Tea is tea, it’s either good or it’s not good. But, a teapot can determine whether a cup of tea is good or bad.
When you want to make sure that you are always able to enjoy a wonderful cup of tea with the true, authentic taste that you’re searching for, you’ll find this cast iron teapot to be able to offer you a whole lot of authenticity.
From its twine wrapped handle to its gentle embossed texture, this weighted cast iron teapot will look as great in your home as it is useful in brewing your tea. This holds up to 1L of tea at a time, and is the ideal pot to use when you are expecting company.
Resistant to rust and ready to show you a simply better cup of tea, even when compared to another cast iron teapot, this professional quality black cast iron textured teapot is ready for whatever you ask of it.
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Material: Cast Iron
- Before you get to cleaning teapots, make sure that it is empty and give it time to cool off. This time allows the metal to shrink back to its original side and therefore makes for an easy wash.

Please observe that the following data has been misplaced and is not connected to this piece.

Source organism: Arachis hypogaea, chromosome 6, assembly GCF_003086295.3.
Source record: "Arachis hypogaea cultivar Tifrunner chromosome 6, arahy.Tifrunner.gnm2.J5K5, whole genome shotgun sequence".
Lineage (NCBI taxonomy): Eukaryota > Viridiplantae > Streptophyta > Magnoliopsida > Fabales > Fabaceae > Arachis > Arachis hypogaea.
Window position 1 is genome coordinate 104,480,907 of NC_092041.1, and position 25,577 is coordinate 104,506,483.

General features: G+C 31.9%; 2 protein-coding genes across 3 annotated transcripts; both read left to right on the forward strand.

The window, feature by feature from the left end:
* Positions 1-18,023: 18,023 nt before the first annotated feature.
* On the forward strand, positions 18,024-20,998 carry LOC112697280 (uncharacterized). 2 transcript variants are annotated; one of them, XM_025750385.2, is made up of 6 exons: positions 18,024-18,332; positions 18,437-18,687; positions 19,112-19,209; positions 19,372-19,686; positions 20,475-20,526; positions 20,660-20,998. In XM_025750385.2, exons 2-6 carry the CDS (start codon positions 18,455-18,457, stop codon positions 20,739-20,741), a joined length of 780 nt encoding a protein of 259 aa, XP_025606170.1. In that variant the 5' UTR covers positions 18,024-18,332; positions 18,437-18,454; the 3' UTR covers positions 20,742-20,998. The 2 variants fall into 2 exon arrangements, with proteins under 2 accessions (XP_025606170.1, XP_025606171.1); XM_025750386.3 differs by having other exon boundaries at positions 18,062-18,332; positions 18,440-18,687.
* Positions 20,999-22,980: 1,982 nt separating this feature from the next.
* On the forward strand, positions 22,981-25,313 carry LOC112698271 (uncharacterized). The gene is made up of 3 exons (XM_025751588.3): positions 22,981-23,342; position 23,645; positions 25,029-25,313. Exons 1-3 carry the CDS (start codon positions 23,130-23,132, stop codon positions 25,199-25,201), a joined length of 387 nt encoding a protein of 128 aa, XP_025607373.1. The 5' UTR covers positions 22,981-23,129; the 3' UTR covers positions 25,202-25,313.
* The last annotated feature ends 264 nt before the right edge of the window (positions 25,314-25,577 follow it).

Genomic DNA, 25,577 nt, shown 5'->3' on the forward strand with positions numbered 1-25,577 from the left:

- Rinse the teapot with some lukewarm water, and do not add any detergent or dishwashing soap while doing this.
- Avoid using rough pads while trying to clean the teapot. You don't want any scratching going on because once the inner coating gets exposed, rusting will be imminent and eventually destroying the teapot.
- When done rinsing, wipe the pot with a soft clean cloth. Make sure you get every part, especially the inside of the pot. You then proceed to wipe the outside of the teapot. Get to the shoulder and undercut parts ever so gently.
- Put it in an upside-down position somewhere that it can get a light breeze and allow it to air dry
- During cleaning, some water can make bring in some rust. Specs of rust are imminent. The rusting can, however, can be remedied through a soft brush. Use it sparingly and gently. You want to keep the crust glowing.
- Fill the teapot with boiling water to the brim and add some tea leaves. Cover the teapot with its lid and let the tea leaves steep out for about half an hour. Get rid of the tea leaves and pour out the water from the pot. The tanning that is in the tea reacts with the rust forming a natural seal and prevents it from happening again. If you do this often, then you have yourself a lifelong kettle.
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